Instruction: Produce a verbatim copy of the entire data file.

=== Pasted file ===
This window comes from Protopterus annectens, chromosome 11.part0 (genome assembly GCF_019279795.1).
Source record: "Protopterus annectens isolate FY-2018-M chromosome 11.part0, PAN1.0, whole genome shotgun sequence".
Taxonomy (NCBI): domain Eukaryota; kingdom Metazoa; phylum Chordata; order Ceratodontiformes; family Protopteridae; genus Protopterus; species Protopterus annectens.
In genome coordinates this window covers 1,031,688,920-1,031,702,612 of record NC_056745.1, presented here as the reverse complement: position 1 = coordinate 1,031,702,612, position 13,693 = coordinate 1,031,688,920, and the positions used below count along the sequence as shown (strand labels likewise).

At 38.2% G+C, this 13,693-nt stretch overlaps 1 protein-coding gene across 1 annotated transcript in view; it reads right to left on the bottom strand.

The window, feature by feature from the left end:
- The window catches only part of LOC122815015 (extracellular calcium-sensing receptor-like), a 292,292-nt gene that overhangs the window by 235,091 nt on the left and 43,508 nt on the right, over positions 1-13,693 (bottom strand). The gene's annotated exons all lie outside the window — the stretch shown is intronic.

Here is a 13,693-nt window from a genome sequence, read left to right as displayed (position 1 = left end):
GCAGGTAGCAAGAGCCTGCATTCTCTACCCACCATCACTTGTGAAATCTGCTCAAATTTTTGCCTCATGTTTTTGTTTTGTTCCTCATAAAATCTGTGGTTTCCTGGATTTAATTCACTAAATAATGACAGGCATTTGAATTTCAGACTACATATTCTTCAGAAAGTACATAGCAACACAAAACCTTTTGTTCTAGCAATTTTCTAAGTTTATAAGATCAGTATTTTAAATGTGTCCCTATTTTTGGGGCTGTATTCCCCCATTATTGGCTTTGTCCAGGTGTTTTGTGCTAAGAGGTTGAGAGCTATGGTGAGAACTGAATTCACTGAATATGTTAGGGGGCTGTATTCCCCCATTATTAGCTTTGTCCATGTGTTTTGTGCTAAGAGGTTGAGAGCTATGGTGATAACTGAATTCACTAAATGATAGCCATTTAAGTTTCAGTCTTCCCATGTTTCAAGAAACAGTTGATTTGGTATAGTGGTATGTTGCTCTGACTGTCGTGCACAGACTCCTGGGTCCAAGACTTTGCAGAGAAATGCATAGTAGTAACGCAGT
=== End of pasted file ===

This window comes from Protopterus annectens, chromosome 11.part0 (genome assembly GCF_019279795.1).
Source record: "Protopterus annectens isolate FY-2018-M chromosome 11.part0, PAN1.0, whole genome shotgun sequence".
Taxonomy (NCBI): domain Eukaryota; kingdom Metazoa; phylum Chordata; order Ceratodontiformes; family Protopteridae; genus Protopterus; species Protopterus annectens.
In genome coordinates this window covers 1,031,688,920-1,031,702,612 of record NC_056745.1, presented here as the reverse complement: position 1 = coordinate 1,031,702,612, position 13,693 = coordinate 1,031,688,920, and the positions used below count along the sequence as shown (strand labels likewise).

At 38.2% G+C, this 13,693-nt stretch overlaps 1 protein-coding gene across 1 annotated transcript in view; it reads right to left on the bottom strand.

The window, feature by feature from the left end:
- The window catches only part of LOC122815015 (extracellular calcium-sensing receptor-like), a 292,292-nt gene that overhangs the window by 235,091 nt on the left and 43,508 nt on the right, over positions 1-13,693 (bottom strand). The gene's annotated exons all lie outside the window — the stretch shown is intronic.

Here is a 13,693-nt window from a genome sequence, read left to right as displayed (position 1 = left end):
GCAGGTAGCAAGAGCCTGCATTCTCTACCCACCATCACTTGTGAAATCTGCTCAAATTTTTGCCTCATGTTTTTGTTTTGTTCCTCATAAAATCTGTGGTTTCCTGGATTTAATTCACTAAATAATGACAGGCATTTGAATTTCAGACTACATATTCTTCAGAAAGTACATAGCAACACAAAACCTTTTGTTCTAGCAATTTTCTAAGTTTATAAGATCAGTATTTTAAATGTGTCCCTATTTTTGGGGCTGTATTCCCCCATTATTGGCTTTGTCCAGGTGTTTTGTGCTAAGAGGTTGAGAGCTATGGTGAGAACTGAATTCACTGAATATGTTAGGGGGCTGTATTCCCCCATTATTAGCTTTGTCCATGTGTTTTGTGCTAAGAGGTTGAGAGCTATGGTGATAACTGAATTCACTAAATGATAGCCATTTAAGTTTCAGTCTTCCCATGTTTCAAGAAACAGTTGATTTGGTATAGTGGTATGTTGCTCTGACTGTCGTGCACAGACTCCTGGGTCCAAGACTTTGCAGAGAAATGCATAGTAGTAACGCAGT